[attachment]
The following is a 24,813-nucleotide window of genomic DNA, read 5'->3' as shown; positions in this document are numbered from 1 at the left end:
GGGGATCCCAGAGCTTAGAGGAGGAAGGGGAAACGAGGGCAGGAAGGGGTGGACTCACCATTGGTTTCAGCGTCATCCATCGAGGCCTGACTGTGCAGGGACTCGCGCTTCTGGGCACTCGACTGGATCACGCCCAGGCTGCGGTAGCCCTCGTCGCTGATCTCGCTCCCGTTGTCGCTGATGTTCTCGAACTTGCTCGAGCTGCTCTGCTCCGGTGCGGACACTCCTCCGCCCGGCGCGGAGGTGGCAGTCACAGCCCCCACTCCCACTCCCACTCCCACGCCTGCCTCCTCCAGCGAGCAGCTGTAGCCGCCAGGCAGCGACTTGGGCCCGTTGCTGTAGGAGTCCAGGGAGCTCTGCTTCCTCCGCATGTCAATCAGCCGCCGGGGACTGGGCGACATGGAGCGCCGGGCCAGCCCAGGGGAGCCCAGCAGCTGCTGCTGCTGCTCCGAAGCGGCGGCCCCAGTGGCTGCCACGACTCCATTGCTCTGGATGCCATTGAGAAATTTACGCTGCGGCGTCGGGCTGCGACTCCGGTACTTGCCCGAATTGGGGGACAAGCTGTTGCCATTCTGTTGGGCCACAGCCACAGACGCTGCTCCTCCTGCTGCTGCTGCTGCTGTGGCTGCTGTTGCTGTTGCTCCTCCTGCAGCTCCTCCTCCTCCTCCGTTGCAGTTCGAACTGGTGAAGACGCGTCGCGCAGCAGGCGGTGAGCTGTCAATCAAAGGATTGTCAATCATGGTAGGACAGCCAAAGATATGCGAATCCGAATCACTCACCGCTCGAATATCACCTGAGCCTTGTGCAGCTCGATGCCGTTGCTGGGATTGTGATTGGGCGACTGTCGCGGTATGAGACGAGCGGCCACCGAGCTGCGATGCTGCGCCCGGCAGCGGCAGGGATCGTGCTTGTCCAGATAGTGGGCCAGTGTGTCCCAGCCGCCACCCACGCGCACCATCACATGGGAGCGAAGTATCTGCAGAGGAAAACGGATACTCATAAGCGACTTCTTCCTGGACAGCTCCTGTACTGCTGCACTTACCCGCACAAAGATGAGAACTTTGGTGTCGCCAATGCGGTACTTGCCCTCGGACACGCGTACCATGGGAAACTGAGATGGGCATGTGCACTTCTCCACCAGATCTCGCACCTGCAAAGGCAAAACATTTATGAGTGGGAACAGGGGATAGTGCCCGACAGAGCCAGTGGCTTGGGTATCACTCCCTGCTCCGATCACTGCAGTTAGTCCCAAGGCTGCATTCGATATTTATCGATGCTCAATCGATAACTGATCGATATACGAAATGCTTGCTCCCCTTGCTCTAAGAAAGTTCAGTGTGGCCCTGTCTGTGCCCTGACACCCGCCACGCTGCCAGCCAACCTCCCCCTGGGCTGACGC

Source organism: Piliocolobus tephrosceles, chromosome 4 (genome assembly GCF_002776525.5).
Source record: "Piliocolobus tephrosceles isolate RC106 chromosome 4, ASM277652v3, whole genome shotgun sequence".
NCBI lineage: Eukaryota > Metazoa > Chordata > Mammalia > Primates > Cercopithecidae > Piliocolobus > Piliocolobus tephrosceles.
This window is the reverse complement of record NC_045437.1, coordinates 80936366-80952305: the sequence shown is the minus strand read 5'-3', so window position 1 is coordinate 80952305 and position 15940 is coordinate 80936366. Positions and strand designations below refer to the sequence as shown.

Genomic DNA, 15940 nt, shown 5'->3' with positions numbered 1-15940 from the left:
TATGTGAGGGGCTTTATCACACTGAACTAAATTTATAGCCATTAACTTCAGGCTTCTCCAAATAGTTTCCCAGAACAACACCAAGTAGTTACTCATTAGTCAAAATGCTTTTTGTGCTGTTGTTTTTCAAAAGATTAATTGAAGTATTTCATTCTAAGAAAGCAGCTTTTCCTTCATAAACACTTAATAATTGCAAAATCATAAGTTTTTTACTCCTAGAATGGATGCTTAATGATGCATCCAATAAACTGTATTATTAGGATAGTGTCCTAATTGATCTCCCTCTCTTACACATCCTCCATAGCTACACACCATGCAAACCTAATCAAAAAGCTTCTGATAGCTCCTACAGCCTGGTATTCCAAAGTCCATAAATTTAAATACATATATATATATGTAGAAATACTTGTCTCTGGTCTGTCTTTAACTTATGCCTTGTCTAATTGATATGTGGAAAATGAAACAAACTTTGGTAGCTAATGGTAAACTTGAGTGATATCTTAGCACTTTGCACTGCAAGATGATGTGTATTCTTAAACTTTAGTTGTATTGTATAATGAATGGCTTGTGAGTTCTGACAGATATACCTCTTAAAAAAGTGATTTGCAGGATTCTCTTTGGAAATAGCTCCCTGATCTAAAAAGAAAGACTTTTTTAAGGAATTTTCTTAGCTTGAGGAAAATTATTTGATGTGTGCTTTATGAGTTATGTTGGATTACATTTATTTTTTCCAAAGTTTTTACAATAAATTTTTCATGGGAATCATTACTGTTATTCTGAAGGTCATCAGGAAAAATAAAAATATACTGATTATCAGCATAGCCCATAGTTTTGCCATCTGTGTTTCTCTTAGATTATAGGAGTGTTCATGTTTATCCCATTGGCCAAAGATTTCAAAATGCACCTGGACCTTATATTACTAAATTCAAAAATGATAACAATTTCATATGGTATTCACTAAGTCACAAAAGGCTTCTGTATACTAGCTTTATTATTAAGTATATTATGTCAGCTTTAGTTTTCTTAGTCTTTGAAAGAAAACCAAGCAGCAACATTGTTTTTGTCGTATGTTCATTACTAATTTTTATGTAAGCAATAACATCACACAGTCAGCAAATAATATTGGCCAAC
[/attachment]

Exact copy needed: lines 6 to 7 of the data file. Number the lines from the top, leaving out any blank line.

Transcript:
This window is the reverse complement of record NC_045437.1, coordinates 80936366-80952305: the sequence shown is the minus strand read 5'-3', so window position 1 is coordinate 80952305 and position 15940 is coordinate 80936366. Positions and strand designations below refer to the sequence as shown.

Genomic DNA, 15940 nt, shown 5'->3' with positions numbered 1-15940 from the left: